As year of 2012 kicks into gear, I find myself all too often running into people who want to talk about yesterday. I suppose it is normal to look towards to the future and find it hard to move into it without someone in your life in it; whether that person has gone on before us, or sitting in the chair across the rooms. You see some of us use memories with a smile and want to remember more, some don’t even want you to bring that person’s name up and some wished they could say, “Hey, do you remember when we went to the beach with the kids two years ago?” However, grief sometimes robs us of those very memories.
Most of us have all had a situation when we have had to be the receiver of care or in other times we have had to be the caregiver. As the caregiver, you must fight your own personal needs – your emotional needs, depression, irritability, anxiety, and even resentment. The caregiver must give all – supporting the children, the bills, medication, personal needs. All of those things are suppressed while putting the needs of one above all others.
In an article caregiving, bereavement and complicated grief, Kathrin Boerner PhD and Richard Scultz PhD advised most deaths are preceded by a chronic illness and disability and the provision of support by family caregivers. These two doctors have suggestions for what professionals can do to help caregivers both before and after death has occurred to cope. I know these are two doctors, and if you know me, dare me to argue or disagree with a doctor.
Yes. I will disagree with their solutions. Yes. I will argue with these two doctors, one doctor having a background in Psychology and Sociology should know that the mind doesn’t work that way when there are emotions involved. I have 4 aunts, and they are all my favorites, but my favorite Aunt Joyce Swett, lost her husband, Micky Swett, about 10 years ago. She still sleeps during the day if she has nothing planned, and she still sleeps in the chair, because she said “Since her and Micky were married, she never slept in her bed alone, and she won’t now.” There was no solution for this type of coping mechanism.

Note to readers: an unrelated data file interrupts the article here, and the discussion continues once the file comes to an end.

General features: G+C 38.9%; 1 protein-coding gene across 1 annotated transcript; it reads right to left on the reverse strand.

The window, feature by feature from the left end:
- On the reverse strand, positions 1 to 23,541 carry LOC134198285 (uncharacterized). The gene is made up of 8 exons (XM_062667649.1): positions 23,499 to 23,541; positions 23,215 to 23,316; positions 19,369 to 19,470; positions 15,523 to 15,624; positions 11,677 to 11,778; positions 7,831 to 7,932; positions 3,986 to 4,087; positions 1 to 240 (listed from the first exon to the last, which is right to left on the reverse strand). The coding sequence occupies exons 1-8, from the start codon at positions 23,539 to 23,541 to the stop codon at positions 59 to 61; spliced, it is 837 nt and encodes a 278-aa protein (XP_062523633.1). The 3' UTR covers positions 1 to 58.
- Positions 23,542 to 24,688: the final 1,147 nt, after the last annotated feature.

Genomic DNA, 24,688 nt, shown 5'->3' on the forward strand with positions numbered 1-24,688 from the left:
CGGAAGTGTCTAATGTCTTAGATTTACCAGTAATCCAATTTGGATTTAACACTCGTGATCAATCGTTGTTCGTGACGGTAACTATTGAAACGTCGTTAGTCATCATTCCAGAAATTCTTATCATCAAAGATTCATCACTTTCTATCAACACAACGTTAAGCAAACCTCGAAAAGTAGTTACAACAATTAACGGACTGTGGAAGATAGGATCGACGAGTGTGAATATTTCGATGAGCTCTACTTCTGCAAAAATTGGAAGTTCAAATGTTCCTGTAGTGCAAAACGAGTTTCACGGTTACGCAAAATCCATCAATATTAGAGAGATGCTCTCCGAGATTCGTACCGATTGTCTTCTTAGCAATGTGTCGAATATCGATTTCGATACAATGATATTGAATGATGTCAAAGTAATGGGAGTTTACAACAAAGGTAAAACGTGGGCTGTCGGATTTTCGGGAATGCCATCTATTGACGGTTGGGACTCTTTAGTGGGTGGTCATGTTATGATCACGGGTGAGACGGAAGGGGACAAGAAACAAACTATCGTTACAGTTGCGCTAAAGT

ABC News ran a story about a wife, married in 2001. She had the perfect husband and the perfect marriage. All of a sudden he acted like he didn’t know who he was. He didn’t have anything to do with the kids. After a visit to the doctor and a diagnosis of a glioma, the couple would have many struggles ahead.
There were no bereavement tips. There were no grief plans. It has been brought to my attention there are care-giving experts at the AARP. If you have AARP, then I assume you would know about their services. How about a 45-year-old woman, she has a husband, they are self-employed in a masonry business together, with children, and both appear to be in perfect health. Then in one day, fate would turn everything in their world upside. They left the hospital with no support. They left the funeral home with no support. They lived their lives with no support.
I know what some of you are thinking, if they were involved in a church then, the church would come and help them. The neighbors would give the all the support they need. Even Lynn Feinberg of the AARP said Americans provide an estimated $450 billion in home care for their sick and dying family members. “What doesn’t exist is a structure to support these folks. They have to find their way in an unconnected network of support at a time when they are most stressed?”
The sickness begins earlier than death. It could be days, weeks, months, even years when these caregivers wait, watch, cry silently with their heads in their hands, waiting silently for the next request-the next interaction, just to have hope that there might be some form of connection so they don’t feel alone. It’s a lonely place taking the role of the caregiver. It’s even lonelier when others distance themselves from you because they are scared to bring up the good times, the bad ties. Remembering – is what makes all the difference in every role – every day.
Published January 12, 2012, Ruston Daily Leader, The Park Bench.